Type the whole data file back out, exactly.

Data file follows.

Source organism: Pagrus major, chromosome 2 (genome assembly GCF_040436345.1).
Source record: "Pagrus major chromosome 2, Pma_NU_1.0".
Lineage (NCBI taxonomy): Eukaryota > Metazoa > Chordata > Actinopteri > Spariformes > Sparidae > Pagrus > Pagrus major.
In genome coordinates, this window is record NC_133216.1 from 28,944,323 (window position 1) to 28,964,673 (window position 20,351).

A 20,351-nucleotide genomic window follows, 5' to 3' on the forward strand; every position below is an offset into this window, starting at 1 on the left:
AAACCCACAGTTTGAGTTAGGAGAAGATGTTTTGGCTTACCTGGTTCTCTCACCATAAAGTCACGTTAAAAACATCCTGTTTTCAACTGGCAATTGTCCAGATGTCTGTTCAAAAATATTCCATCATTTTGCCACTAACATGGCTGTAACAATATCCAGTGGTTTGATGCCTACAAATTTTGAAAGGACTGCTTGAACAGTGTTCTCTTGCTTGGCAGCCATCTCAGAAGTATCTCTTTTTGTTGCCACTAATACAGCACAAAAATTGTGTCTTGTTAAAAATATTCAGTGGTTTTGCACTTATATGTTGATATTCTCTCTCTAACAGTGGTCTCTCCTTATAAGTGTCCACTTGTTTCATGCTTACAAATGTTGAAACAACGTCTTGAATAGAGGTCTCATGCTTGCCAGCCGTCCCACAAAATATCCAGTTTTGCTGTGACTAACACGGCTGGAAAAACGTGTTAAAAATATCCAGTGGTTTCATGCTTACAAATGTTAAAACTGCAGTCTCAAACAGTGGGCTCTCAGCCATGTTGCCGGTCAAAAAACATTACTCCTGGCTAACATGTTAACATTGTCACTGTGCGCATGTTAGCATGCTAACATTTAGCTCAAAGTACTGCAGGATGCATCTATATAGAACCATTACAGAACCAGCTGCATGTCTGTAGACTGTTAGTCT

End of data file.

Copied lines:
Source organism: Pagrus major, chromosome 2 (genome assembly GCF_040436345.1).
Source record: "Pagrus major chromosome 2, Pma_NU_1.0".
Lineage (NCBI taxonomy): Eukaryota > Metazoa > Chordata > Actinopteri > Spariformes > Sparidae > Pagrus > Pagrus major.
In genome coordinates, this window is record NC_133216.1 from 28,944,323 (window position 1) to 28,964,673 (window position 20,351).

A 20,351-nucleotide genomic window follows, 5' to 3' on the forward strand; every position below is an offset into this window, starting at 1 on the left:
AAACCCACAGTTTGAGTTAGGAGAAGATGTTTTGGCTTACCTGGTTCTCTCACCATAAAGTCACGTTAAAAACATCCTGTTTTCAACTGGCAATTGTCCAGATGTCTGTTCAAAAATATTCCATCATTTTGCCACTAACATGGCTGTAACAATATCCAGTGGTTTGATGCCTACAAATTTTGAAAGGACTGCTTGAACAGTGTTCTCTTGCTTGGCAGCCATCTCAGAAGTATCTCTTTTTGTTGCCACTAATACAGCACAAAAATTGTGTCTTGTTAAAAATATTCAGTGGTTTTGCACTTATATGTTGATATTCTCTCTCTAACAGTGGTCTCTCCTTATAAGTGTCCACTTGTTTCATGCTTACAAATGTTGAAACAACGTCTTGAATAGAGGTCTCATGCTTGCCAGCCGTCCCACAAAATATCCAGTTTTGCTGTGACTAACACGGCTGGAAAAACGTGTTAAAAATATCCAGTGGTTTCATGCTTACAAATGTTAAAACTGCAGTCTCAAACAGTGGGCTCTCAGCCATGTTGCCGGTCAAAAAACATTACTCCTGGCTAACATGTTAACATTGTCACTGTGCGCATGTTAGCATGCTAACATTTAGCTCAAAGTACTGCAGGATGCATCTATATAGAACCATTACAGAACCAGCTGCATGTCTGTAGACTGTTAGTCT